French cookbook
photo: Pauline Boldt

CWC: Do you think you would do it again? Write another French cookbook?

BD: The creative process of creating dishes simply based on daily inspiration from trips to the Parisian markets was very rewarding, and although the subsequent steps of recipe codification and editing were more laborsome, I would love to keep writing cookbooks.

Where can we find this delicious joint-venture? 

You can pre-order the book on Amazon. The release date is April 18th 2017. 

Amazon US
Amazon Canada
Amazon UK
Amazon France

CWC: We’ve included some of Pauline’s photos in this interview. We’d love for you to share with us one of the book’s recipes as a teaser.


For more delicious recipes, you’ll just have to pick up the book.


Medaillons de Lotte en robe d’Epinard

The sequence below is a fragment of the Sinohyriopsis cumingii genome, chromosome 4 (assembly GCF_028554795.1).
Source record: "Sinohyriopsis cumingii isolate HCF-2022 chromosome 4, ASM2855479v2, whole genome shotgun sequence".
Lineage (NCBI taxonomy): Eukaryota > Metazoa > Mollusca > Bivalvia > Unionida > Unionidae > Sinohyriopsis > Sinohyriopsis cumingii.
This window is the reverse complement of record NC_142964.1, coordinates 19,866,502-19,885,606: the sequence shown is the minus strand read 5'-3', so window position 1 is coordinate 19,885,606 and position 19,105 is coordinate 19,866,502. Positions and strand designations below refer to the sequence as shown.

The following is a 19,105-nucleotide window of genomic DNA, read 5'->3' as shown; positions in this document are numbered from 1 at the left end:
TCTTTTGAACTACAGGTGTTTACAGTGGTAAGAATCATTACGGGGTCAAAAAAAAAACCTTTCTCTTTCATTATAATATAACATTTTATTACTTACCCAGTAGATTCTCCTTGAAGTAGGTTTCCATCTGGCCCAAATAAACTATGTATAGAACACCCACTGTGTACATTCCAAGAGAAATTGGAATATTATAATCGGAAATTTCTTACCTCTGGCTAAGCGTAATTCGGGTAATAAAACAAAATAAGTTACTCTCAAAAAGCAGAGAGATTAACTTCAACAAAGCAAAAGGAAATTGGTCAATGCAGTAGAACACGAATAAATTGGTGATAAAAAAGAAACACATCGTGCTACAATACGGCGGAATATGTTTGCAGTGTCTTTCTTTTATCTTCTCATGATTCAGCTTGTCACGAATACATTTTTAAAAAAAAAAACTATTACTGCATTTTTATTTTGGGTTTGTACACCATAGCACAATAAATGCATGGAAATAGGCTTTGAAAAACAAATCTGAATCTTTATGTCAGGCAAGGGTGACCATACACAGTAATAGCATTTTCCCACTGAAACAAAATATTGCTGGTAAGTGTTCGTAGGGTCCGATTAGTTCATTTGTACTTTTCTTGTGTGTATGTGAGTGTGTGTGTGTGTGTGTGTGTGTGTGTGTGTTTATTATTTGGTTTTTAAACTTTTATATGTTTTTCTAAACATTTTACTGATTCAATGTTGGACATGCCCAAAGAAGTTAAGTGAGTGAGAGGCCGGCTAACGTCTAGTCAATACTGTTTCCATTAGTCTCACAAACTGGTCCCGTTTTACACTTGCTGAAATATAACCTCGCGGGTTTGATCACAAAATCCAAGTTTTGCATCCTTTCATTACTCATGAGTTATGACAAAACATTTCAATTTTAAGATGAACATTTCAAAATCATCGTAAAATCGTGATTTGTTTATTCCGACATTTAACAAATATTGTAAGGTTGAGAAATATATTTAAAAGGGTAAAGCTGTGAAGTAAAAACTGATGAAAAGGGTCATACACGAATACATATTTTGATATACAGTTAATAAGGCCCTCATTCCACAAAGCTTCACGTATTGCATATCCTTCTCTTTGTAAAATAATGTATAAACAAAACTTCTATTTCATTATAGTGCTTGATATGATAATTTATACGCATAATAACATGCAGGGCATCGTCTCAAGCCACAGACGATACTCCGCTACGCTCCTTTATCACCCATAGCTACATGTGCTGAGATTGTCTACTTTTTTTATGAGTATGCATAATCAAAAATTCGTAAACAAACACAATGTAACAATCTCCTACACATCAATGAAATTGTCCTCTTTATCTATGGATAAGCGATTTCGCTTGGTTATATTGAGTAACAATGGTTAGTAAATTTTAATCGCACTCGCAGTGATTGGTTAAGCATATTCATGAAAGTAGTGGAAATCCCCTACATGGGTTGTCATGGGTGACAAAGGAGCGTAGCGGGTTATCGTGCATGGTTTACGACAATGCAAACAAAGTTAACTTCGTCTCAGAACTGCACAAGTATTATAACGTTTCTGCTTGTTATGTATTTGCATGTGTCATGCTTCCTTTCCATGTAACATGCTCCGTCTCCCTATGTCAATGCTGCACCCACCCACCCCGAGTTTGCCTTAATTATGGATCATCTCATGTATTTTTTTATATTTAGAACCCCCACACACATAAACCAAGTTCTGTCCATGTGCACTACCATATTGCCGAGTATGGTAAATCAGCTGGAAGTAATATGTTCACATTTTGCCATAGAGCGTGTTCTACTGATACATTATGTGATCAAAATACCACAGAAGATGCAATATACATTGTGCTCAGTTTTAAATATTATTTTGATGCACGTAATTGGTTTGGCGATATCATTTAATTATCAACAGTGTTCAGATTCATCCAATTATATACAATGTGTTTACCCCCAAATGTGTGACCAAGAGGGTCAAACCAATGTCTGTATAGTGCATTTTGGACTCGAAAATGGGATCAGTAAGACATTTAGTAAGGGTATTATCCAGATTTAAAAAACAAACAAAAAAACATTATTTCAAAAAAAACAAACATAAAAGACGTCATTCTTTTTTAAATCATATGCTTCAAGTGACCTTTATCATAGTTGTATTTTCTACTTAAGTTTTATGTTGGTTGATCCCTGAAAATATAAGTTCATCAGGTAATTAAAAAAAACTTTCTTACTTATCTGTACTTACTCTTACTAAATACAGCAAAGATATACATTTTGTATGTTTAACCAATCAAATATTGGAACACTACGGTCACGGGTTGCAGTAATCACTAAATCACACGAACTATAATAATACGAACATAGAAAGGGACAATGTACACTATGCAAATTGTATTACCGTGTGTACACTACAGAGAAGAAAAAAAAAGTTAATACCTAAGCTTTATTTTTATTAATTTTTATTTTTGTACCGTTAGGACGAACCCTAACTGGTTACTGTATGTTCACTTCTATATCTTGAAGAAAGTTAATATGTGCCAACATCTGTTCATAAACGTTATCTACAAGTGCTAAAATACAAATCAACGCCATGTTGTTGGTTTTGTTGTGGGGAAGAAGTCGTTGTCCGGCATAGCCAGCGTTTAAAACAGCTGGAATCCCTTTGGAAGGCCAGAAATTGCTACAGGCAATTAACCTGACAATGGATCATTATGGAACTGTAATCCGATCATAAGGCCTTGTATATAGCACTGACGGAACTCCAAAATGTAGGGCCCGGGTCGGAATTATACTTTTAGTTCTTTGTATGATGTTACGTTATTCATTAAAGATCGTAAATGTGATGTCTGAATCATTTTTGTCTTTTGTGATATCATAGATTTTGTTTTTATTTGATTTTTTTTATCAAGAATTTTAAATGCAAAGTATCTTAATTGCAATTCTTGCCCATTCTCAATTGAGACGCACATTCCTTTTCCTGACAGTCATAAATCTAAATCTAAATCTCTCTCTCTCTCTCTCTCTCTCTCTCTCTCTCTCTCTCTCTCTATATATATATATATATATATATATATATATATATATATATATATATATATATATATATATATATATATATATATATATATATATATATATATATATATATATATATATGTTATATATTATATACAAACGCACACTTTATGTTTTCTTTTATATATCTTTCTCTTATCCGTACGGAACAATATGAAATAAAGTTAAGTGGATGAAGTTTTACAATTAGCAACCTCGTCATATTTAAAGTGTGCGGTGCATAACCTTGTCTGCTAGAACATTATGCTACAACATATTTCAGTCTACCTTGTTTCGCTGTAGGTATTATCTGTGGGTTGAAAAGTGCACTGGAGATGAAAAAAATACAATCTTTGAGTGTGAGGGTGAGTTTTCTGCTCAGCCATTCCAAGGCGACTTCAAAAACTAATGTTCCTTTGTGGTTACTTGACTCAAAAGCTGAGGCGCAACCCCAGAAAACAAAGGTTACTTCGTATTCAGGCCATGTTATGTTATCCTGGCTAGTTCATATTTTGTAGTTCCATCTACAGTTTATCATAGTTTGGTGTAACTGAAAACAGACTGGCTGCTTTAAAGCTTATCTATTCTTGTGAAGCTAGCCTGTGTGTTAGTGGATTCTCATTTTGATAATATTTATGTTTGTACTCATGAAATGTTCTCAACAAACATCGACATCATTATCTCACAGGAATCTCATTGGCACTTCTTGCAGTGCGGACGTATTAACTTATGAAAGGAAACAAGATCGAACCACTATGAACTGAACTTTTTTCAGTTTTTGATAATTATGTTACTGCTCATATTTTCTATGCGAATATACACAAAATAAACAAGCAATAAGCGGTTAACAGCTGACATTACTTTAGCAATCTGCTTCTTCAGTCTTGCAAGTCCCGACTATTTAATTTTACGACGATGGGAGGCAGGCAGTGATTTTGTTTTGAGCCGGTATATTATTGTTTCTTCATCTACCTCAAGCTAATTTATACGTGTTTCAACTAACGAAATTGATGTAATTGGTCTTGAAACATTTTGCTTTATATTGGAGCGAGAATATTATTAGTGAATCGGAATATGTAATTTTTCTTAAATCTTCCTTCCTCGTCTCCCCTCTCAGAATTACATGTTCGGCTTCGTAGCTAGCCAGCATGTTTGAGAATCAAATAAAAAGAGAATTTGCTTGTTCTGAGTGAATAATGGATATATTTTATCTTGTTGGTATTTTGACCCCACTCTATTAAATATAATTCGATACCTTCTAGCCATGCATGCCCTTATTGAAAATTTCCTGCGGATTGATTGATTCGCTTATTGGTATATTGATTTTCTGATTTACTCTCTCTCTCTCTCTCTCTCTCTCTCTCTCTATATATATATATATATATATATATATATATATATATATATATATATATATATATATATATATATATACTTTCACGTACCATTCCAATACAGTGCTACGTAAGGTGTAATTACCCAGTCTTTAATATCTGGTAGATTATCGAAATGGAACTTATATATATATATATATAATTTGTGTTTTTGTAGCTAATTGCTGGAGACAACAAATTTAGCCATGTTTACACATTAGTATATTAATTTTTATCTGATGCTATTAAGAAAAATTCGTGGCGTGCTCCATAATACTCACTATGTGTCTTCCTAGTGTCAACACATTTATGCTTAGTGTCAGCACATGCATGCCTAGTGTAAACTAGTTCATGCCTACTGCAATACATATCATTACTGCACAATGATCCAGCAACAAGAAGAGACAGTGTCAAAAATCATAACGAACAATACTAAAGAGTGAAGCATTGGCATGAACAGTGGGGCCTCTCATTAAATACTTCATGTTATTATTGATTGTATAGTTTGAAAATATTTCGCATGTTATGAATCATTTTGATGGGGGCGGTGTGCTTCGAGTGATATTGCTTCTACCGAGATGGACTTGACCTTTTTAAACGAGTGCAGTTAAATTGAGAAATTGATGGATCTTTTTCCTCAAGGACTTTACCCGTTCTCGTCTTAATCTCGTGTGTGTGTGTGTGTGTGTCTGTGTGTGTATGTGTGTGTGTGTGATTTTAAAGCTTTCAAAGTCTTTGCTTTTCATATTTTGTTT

(Monkfish medallions cloaked in Spinach)


Prep Time
20 min

Cooking Time
25 Min


All Seasons


2 lbs Monkfish tail, after filleting (save bone for optional sauce)
1 bay leaf
2 sprigs fresh thyme
1/2 C dry white wine
2 T Olive oil
7 oz/200 g fresh, clean spinach leaves, stem removed
Optional fresh herbs such as chive, dill, tarragon or chervil


Preheat the oven to 350ºF/175ºC.

If not already done by the fishmonger, remove central bone from the monkfish, keeping the 2 resulting filets whole. With a boning knife, cautiously remove as much of the grey or pink slimy membrane as possible, to be left with essentially only the pearly white flesh.

For an optional sauce, rinse reserved fish bones, cover with about 1 liter of cold water in a wide pot, and add the bay leaf, thyme, and the wine, bringing to boil. Skim the floating scum and discard, and simmer till fish stock reduces to about 1 C. liquid. Discard the bones, strain, and add 1 C. heavy cream. Simmer and reduce till thick enough to coat back of spoon.